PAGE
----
Daphne Alce fled political upheaval and an abusive husband in Haiti. Then she ran from a boyfriend who beat her in Canada and tried to make her way to Philadelphia, where she had sent her children to live with a sister. When Alce tried to cross the US border with a fraudulent passport in October, she was caught and arrested.
US prosecutors, hearing her story, dropped the charges. An asylum officer interviewed her and determined she had a credible fear of persecution if she were deported to Haiti. But immigration officials kept her in jail, holding her in Boston and releasing her only last month after the Globe requested an interview.
“I was crying, crying, crying,” Alce said after a brown minivan dropped her off at South Station one day last month, still dressed in a gray prison sweatsuit and white sneakers. “They were just holding me here for no reason.”
Despite the high-profile release of hundreds of immigrants this week, immigration lawyers and advocacy groups say that thousands of immigrants like Alce — who have no criminal record and pose no threat to their communities — remain jailed by the nation’s sprawling immigration system, sometimes for prolonged periods.
The detainees are held for many reasons, but often they are merely awaiting a hearing before an immigration judge or waging an appeal, and lawyers say immigration officials instead should release them to their families.
Critics say detention is necessary to ensure that illegal immigrants are deported, but advocates argue that many of the roughly 30,000 detainees could be monitored in cheaper and more humane ways.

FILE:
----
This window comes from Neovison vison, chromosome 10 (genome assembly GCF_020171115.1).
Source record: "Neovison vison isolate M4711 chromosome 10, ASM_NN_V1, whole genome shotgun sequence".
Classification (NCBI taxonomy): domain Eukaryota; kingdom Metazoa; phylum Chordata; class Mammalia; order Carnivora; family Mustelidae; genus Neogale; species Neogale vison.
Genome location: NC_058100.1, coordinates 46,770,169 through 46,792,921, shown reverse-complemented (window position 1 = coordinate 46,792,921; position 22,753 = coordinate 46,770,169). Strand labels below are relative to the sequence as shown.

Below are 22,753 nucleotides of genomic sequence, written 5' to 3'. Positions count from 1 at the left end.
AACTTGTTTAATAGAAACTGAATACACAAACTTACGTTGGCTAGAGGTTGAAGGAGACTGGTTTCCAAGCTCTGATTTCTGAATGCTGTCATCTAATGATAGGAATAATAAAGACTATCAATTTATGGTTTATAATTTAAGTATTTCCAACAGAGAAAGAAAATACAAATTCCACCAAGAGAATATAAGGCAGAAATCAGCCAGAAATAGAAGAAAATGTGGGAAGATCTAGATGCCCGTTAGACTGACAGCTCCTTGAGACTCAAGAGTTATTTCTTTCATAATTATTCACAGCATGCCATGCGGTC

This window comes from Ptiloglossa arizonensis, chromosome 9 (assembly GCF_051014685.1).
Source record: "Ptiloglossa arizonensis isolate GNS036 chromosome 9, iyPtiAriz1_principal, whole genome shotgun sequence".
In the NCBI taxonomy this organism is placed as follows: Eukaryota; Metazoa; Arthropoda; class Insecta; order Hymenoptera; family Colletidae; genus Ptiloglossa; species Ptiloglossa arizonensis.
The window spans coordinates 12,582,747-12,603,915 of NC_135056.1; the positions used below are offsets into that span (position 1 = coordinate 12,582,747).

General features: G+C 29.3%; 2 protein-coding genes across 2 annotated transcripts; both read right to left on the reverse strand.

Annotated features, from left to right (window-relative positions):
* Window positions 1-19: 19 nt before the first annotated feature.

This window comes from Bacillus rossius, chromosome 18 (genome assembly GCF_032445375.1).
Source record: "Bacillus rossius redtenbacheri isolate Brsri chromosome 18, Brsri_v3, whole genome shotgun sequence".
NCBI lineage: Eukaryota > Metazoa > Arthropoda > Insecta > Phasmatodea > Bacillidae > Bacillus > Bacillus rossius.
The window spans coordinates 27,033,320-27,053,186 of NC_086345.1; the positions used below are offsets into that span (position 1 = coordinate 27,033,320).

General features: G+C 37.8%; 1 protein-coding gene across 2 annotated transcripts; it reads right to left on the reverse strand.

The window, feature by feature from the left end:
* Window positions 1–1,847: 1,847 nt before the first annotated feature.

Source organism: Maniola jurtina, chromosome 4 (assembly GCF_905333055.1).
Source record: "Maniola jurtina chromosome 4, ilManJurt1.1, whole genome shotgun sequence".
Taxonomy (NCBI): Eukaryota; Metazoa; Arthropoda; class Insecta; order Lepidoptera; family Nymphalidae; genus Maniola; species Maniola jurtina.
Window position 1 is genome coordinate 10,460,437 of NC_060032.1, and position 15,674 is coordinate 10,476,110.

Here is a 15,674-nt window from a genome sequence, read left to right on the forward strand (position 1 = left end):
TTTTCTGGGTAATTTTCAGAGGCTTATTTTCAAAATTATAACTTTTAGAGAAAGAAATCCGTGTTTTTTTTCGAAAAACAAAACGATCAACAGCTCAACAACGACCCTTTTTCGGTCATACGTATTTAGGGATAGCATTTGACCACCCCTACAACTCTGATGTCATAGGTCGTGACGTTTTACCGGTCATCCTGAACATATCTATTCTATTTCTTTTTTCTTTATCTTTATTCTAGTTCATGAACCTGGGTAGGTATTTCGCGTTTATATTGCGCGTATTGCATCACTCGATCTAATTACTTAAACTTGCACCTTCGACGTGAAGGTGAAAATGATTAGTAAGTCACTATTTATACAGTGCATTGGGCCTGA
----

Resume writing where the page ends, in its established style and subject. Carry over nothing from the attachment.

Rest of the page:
“We think that most people that are in detention right now can be let out,” said Laura Rotolo, staff attorney with the American Civil Liberties Union of Massachusetts. “Until now we have not gotten the sense that the administration was willing to do that.”
Immigrant advocates have pushed for years for the release of such detainees, without much success. Even a directive in 2011 asking Immigration and Customs Enforcement officers to focus resources on criminals and others considered priority cases did not result in major releases, advocates said.
But advocates recently began stepping up pressure on the Obama administration, seeing a prime political opportunity as the president and Congress attempt to hammer out legislation that could clear the way to legal status for some 11 million illegal immigrants nationwide.
The effort worries critics like Bristol County Sheriff Thomas Hodgson, whose agency detains immigrants for ICE. He said immigration officials should enforce the law unless it changes.
“We can’t keep marginalizing what the enforcement of our law is,” he said. “If everybody starts interpreting what their impression of the law ought to be, then we’re going to have problems with our democracy.”
This week, federal immigration officials, citing anticipated budget cuts forced by sequestration, released several hundred immigrants from jails across the United States. It ignited a political firestorm, cheering advocates but angering members of Congress and others who said the mass release could derail their efforts to craft immigration reform legislation.